Critical Race Theory and its potential impact on students, and the broader community, has many parents worried in Williamson County. These worries have grown ever since Fostering Healthy Solutions (FHS) was hired – by unanimous vote by the WCS school board – to do an audit of the WCS system. FHS is Shan Foster’s Diversity, Equity and Inclusion consultancy, which he co-founded with his mother, Anita Foster, in 2017. FHS was brought in to address charges of bullying and claims of incidents of racism in the WCS. The WCS School Board has paid FHS $55,000 over 4 months to help the district “provide a safe learning environment for all students by creating a cultural strategy plan”, according to an April 28 article in the Brentwood HomePage.
Fueling WCS parents’ concerns about FHS, are controversies regarding Critical Race Theory that are erupting in other school districts nationwide. The concern being, that firms like FHS are enacting programs in the name of “Diversity”, “Equity” and “Inclusion”, but hiding behind those nice-sounding terms is a bevy of lesser known CRT-based ideas. For example, concepts such as “white privilege”, “anti-racism” and “systemic racism”, as well as a “oppressor/oppressed” framework for understanding America. Oppressor/Oppressed narratives are rooted in Neo-Marxist philosophies and are usually presented as fact to faculty and students via DEI programs, rather than academic theory.
The Tennessee Legislature just banned the teaching of CRT in schools – with Governor Bill Lee signing HB 0580/SB 0623 – which penalizes funding to any school system that teaches CRT concepts. Still, the question many Williamson County parents have is, does CRT inform the worldview of the FHS’s founders? And does FHS intend to use CRT concepts and ideas to guide discussions about DEI should their contract be renewed in July? Read More
Metro Nashville Public Schools (MNPS) announced last week that they will continue enforcing their mask mandate indefinitely. The announcement came out Friday – the same day that Metro Nashville health officials ended the mask mandate.
The Tennessee Star reported on a recent court ruling that schools lacked the legal authority to impose a mask mandate contrary to state and their local government policy decisions. The Star inquired with MNPS about the relationship between this ruling and their decision to continue the mask mandate. MNPS spokesperson Sean Braisted told The Star that the case referenced doesn’t prevent a school district from enacting or enforcing mask requirements. The Star asked if this ruling would jeopardize MNPS’s qualified immunity if parents challenged the mask mandate in court. Braisted responded that MNPS wouldn’t comment on hypothetical legal challenges. Read More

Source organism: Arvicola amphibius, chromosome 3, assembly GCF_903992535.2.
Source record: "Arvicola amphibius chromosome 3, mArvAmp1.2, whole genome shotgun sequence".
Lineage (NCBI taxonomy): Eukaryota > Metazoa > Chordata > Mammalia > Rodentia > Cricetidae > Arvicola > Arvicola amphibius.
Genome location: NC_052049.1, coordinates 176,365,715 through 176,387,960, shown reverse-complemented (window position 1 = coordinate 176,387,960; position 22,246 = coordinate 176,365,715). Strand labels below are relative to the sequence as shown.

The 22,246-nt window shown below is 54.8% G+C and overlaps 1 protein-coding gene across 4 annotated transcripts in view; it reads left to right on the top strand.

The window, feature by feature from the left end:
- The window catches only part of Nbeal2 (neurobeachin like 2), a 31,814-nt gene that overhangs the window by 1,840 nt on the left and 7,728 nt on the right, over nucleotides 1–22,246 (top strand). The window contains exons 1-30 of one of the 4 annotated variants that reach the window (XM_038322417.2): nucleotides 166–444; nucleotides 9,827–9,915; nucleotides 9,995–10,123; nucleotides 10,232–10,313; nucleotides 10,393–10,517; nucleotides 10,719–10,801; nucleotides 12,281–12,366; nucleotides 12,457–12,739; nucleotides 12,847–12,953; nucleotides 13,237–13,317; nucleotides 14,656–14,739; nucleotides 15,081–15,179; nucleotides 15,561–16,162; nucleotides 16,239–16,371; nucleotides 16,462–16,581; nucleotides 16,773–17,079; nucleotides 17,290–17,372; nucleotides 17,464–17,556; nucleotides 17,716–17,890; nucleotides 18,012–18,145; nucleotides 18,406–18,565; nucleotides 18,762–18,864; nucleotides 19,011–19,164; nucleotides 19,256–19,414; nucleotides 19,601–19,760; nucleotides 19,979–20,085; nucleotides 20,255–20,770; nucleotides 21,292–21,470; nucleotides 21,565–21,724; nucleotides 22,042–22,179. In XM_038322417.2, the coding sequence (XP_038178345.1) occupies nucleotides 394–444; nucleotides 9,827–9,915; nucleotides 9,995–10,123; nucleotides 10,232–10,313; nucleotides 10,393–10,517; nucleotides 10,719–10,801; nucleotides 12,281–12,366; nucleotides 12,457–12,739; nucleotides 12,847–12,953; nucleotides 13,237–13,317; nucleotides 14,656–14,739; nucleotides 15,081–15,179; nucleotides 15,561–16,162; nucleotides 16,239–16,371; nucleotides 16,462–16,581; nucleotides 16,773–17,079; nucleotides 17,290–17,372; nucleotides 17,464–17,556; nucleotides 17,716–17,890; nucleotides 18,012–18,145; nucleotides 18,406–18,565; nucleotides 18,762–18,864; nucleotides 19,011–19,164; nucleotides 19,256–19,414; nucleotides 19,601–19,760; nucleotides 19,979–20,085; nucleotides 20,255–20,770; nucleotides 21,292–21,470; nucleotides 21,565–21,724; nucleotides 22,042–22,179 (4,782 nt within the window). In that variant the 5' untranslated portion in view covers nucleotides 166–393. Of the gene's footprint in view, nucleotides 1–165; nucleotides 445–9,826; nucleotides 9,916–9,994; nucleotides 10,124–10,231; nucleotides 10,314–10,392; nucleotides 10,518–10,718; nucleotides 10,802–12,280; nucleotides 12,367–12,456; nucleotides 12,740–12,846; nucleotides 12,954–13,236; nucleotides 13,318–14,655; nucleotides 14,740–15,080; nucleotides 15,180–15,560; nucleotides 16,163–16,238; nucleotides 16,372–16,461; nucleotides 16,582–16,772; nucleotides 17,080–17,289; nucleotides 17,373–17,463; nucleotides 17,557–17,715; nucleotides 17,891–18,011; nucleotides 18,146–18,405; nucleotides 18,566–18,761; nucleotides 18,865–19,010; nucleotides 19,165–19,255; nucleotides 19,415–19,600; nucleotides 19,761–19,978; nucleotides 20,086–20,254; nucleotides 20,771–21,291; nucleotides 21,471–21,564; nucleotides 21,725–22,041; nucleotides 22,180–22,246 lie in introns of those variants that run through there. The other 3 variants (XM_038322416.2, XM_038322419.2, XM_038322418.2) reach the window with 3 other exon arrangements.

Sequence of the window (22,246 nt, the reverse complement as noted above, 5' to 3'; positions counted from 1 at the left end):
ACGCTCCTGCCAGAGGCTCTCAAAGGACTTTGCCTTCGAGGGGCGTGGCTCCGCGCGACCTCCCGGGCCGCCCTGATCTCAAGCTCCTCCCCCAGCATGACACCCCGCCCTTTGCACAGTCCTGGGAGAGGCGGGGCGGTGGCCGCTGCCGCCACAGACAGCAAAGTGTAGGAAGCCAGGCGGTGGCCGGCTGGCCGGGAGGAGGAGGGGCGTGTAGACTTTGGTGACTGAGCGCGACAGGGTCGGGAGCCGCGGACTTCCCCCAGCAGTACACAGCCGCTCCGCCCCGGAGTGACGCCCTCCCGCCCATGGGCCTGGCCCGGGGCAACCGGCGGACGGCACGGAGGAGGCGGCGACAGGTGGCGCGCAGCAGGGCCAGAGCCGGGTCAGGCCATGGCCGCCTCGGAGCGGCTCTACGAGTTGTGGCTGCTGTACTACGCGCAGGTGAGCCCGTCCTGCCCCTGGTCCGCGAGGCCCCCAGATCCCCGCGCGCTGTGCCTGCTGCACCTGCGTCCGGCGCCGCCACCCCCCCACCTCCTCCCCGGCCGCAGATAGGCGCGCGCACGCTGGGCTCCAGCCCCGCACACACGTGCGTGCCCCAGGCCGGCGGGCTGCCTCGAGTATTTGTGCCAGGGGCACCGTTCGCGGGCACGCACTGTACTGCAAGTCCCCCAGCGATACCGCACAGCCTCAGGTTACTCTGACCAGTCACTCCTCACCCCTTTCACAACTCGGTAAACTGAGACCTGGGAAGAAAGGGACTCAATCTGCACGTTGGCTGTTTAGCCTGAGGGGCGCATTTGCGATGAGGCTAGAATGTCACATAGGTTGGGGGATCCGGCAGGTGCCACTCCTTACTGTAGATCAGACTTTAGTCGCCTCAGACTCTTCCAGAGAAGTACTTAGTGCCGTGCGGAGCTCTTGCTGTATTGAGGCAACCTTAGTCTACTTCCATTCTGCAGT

Williamson County Schools (WCS) announced Friday they’re ending their mask mandate, several weeks after a judge opined they lacked legal authority to continue imposing it. After the spring semester lets out, WCS won’t require masks any longer. In a voicemail obtained by The Tennessee Star, WCS Communications Director Carol Birdsong announced to parents that WCS was ending their mask mandate.
“Hello Williamson County Schools families, this is Carol Birdsong calling. Superintendent Jason Golden announced at last night’s school board work session that the district’s indoor mask requirement will come to an end once school has been dismissed and campuses have been cleared on Friday, May 21. The district will continue to recommend and encourage masks this summer for those who are not fully vaccinated – but they will not be required. More information is included in the email that is accompanying this phone call.” Read More
Williamson County Schools (WCS) will continue their mask mandate, although a judge opined that they lacked authority to do so. Since Williamson County Circuit Court Judge Michael Binkley dismissed the case for lack of standing, he didn’t order the Williamson County Board of Education (WCBOE) to stop enforcing their mask mandate. However, he did specify in an alternative ruling that WCBOE lacked the legal authority to continue enforcing their mask mandate.
The Court is not convinced, as a matter of law, that WCBOE acted within its statutory authority at the time it promulgated its face-covering requirements. Further, the policy decisions promulgated by Mayor [Rogers] Anderson and Governor [Bill] Lee in February 2021 and April 2021 are inconsistent with WCBOE’s continued enforcement of face-covering requirements. With respect to WCBOE’s authority to issue a face-covering requirement, [their] Motion to Dismiss or for Summary Judgment is alternatively DENIED. The Court cannot find, as a matter of law, Defendants have acted within the authority given to them by the legislature when enacting face-covering requirements. Read More
After a bizarre series of events that led to his arrest for assault on a student, Williamson County Schools Superintendent Mike Looney has retained attorney Mark Puryear of the Franklin, Tennessee law firm Puryear, Newman and Morton to defend him against the simple assault charge he faces for allegedly accosting a… Read More